Thought to Apply: Forgiveness is surrendering my right to hurt you for hurting me.—Archibald Hart (psychologist)

Adapted from How to Respond When You Feel Mistreated (Nelson, 2004)

Prayer for the Week: When I’ve been wronged, Lord, I’m naturally bent on retaliation. But You’ve said to leave that to You. Help me to submit my case to You.

 

Forgive That Jerk? – Cooked Books

ForgiveKey Bible Verse: We bless those who curse us. We are patient with those who abuse us.  –  1 Corinthians 4:12

Bonus Reading: Colossians 3:12-14

Years ago my friend Carlos discovered that several thousand dollars were missing from his business, covered by phony figures.  It had to be his bookkeeper.

Carlos called Jan in and confronted her.  She didn’t deny it.  In tears, she told how she and her husband, Tom—not a believer—had hit rocky times and sunk deep into debt.  Giving into temptation, she’d “borrowed” the money, hoping to restore it before it was missed.  Had Carlos filed charges yet? she asked.  When should she clear out her desk?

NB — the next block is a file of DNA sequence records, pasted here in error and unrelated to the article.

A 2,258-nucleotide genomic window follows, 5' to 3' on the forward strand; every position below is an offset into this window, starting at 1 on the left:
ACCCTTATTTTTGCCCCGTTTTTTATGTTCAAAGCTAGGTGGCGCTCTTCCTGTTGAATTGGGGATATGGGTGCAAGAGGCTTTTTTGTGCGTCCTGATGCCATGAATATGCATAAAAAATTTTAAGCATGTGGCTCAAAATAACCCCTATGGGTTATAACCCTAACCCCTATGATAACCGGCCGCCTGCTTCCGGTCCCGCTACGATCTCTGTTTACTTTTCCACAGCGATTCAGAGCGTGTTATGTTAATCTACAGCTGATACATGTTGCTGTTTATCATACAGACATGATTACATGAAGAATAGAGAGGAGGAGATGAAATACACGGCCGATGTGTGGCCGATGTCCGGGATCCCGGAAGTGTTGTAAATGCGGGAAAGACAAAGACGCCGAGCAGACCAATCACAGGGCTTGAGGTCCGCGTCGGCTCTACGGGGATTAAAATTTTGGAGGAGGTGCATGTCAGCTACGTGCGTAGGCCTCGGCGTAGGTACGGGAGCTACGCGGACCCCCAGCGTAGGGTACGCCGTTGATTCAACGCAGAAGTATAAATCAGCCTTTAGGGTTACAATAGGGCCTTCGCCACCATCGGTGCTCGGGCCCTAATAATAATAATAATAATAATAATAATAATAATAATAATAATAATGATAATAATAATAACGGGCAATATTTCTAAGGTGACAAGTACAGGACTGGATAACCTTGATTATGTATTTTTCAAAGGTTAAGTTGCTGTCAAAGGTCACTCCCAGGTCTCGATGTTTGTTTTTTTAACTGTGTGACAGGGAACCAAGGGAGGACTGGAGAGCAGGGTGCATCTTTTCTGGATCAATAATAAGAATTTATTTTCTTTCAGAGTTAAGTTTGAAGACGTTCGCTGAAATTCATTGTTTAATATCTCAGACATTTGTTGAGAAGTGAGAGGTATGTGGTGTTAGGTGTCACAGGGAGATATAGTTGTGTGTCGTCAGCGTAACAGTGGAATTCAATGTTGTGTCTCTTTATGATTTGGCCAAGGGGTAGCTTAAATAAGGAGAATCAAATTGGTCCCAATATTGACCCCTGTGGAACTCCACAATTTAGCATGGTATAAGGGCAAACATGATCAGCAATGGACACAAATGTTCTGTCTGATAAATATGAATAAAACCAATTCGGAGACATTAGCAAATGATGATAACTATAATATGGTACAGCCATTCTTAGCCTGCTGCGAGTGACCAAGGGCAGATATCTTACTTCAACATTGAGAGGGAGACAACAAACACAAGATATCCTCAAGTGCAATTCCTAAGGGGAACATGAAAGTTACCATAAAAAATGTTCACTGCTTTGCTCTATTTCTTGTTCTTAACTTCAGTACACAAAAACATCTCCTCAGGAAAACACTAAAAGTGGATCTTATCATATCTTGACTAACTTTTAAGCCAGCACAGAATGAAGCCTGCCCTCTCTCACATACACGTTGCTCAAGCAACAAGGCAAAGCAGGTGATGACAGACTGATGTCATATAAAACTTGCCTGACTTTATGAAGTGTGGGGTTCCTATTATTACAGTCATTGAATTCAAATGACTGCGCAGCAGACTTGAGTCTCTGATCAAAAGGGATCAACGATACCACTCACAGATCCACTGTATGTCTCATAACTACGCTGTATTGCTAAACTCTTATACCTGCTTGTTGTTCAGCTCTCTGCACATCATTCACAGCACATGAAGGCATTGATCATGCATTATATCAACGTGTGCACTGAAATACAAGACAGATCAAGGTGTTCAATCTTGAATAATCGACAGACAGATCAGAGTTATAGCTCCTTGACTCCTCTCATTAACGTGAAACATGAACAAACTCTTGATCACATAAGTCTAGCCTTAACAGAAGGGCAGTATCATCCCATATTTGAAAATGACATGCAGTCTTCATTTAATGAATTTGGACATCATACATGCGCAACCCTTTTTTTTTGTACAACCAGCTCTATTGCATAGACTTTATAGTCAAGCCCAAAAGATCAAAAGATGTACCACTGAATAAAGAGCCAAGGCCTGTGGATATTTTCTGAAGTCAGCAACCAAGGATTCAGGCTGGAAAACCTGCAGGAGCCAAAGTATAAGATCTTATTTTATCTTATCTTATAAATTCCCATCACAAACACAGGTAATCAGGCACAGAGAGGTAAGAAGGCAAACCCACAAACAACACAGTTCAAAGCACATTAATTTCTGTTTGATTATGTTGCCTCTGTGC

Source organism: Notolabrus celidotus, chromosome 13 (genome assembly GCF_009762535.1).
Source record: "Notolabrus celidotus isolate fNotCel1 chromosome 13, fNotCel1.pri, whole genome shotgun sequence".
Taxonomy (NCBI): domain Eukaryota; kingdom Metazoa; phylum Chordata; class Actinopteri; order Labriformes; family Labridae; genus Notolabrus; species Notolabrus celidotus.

But Carlos told her there’d be no charges or firing. “You’re my Christian sister. I want to help you out of this mess.  I just need to know that you’re sorry, that it won’t happen again, and that you’ll pay the money back.”

“There’s no way we could borrow that much,” Jan said, “with our credit like it is.”

“You can pay back $100 a month, till it’s covered,” Carlos explained, “at no interest.”

“Even that’s impossible,” Jan sobbed. “Every penny’s gone before I get my check.”

“Sure you can—” Carlos responded, “when you get your raise. Starting next week, I’m raising your salary by one hundred dollars a month.”

Jan remained a trusted employee in Carlos’s office for years.

—Lynn Anderson in The Jesus Touch

My Response: Is there a way I could model God’s forgiveness in my relationships?